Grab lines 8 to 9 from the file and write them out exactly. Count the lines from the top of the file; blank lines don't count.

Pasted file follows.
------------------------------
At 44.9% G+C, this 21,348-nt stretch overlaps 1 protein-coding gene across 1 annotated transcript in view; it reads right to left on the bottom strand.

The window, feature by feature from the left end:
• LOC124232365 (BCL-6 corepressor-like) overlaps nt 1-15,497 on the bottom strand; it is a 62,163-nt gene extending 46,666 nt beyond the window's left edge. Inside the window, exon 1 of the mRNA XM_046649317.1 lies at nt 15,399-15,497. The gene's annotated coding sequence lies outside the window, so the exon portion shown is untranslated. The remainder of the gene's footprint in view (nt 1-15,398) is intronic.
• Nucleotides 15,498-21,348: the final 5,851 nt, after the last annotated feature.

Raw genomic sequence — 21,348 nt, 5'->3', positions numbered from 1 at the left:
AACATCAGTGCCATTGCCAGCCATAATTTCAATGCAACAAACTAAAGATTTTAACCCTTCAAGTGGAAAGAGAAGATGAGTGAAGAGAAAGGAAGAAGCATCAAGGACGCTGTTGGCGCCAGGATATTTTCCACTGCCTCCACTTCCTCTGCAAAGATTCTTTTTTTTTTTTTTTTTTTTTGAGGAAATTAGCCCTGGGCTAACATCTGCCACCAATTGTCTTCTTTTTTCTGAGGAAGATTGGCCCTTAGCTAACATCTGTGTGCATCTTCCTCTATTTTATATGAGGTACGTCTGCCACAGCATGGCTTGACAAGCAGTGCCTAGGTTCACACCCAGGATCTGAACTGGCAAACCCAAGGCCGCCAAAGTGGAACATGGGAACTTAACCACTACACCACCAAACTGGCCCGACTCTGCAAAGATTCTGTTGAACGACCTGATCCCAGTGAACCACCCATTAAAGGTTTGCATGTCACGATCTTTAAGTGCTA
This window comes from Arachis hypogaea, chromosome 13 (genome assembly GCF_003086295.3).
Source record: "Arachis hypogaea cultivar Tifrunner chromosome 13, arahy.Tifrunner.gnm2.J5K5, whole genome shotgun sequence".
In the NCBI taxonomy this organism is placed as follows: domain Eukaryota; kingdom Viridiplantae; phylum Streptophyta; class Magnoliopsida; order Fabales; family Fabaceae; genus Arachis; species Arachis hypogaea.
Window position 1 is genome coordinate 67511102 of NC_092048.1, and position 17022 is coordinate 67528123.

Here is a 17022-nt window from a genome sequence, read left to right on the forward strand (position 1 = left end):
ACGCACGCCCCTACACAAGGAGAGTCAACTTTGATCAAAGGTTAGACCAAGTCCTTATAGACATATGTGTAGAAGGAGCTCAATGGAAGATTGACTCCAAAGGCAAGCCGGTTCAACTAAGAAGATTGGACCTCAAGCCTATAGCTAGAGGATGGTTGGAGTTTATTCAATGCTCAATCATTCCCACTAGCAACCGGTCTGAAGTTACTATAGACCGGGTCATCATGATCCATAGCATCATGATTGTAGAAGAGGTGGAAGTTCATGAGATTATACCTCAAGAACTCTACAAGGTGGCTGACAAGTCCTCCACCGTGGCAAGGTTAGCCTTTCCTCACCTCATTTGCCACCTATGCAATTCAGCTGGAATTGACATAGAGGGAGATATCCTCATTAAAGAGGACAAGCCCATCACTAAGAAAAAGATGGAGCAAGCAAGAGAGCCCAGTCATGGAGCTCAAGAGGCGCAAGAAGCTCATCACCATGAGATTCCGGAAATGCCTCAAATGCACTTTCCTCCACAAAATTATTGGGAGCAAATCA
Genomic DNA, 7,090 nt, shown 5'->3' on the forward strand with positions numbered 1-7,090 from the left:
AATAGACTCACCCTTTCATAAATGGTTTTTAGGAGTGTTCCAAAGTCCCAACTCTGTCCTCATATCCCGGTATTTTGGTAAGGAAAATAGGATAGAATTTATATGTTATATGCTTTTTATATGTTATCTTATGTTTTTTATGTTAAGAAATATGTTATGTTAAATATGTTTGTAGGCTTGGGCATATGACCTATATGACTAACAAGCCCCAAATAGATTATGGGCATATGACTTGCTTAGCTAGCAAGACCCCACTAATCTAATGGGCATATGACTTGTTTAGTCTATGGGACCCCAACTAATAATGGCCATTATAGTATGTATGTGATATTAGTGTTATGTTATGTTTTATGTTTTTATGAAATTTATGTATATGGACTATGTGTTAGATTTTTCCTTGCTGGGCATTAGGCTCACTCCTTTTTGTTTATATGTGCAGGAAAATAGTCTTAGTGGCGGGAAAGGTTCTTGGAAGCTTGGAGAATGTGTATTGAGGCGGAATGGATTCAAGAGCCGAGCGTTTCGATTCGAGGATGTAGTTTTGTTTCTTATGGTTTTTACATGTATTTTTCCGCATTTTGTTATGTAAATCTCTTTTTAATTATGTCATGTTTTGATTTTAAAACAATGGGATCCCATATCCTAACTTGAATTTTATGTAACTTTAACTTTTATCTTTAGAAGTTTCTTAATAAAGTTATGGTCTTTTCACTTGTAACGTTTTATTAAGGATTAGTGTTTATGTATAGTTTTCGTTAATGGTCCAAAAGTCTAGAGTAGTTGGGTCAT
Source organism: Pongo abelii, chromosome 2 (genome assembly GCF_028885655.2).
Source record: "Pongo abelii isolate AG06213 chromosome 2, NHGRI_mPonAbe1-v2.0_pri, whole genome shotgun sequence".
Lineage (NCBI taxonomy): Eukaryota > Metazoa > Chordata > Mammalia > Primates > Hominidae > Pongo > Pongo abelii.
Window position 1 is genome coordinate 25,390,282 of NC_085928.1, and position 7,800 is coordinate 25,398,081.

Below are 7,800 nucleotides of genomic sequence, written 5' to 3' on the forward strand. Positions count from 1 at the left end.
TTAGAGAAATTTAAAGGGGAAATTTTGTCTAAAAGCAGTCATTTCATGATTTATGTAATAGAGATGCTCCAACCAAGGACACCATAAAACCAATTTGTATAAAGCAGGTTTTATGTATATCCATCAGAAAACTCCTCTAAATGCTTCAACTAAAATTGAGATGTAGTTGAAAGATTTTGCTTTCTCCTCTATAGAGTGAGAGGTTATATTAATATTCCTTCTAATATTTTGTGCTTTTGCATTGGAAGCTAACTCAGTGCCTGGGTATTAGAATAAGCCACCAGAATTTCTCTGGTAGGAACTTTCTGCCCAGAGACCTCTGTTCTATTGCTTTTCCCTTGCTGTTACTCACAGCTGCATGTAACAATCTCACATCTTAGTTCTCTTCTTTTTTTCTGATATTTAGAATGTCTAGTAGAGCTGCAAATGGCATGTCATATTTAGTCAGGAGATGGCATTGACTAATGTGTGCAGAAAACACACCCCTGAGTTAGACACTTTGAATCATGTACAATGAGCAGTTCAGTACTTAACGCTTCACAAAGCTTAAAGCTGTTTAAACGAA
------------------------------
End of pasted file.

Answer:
Source record: "Arachis hypogaea cultivar Tifrunner chromosome 13, arahy.Tifrunner.gnm2.J5K5, whole genome shotgun sequence".
In the NCBI taxonomy this organism is placed as follows: domain Eukaryota; kingdom Viridiplantae; phylum Streptophyta; class Magnoliopsida; order Fabales; family Fabaceae; genus Arachis; species Arachis hypogaea.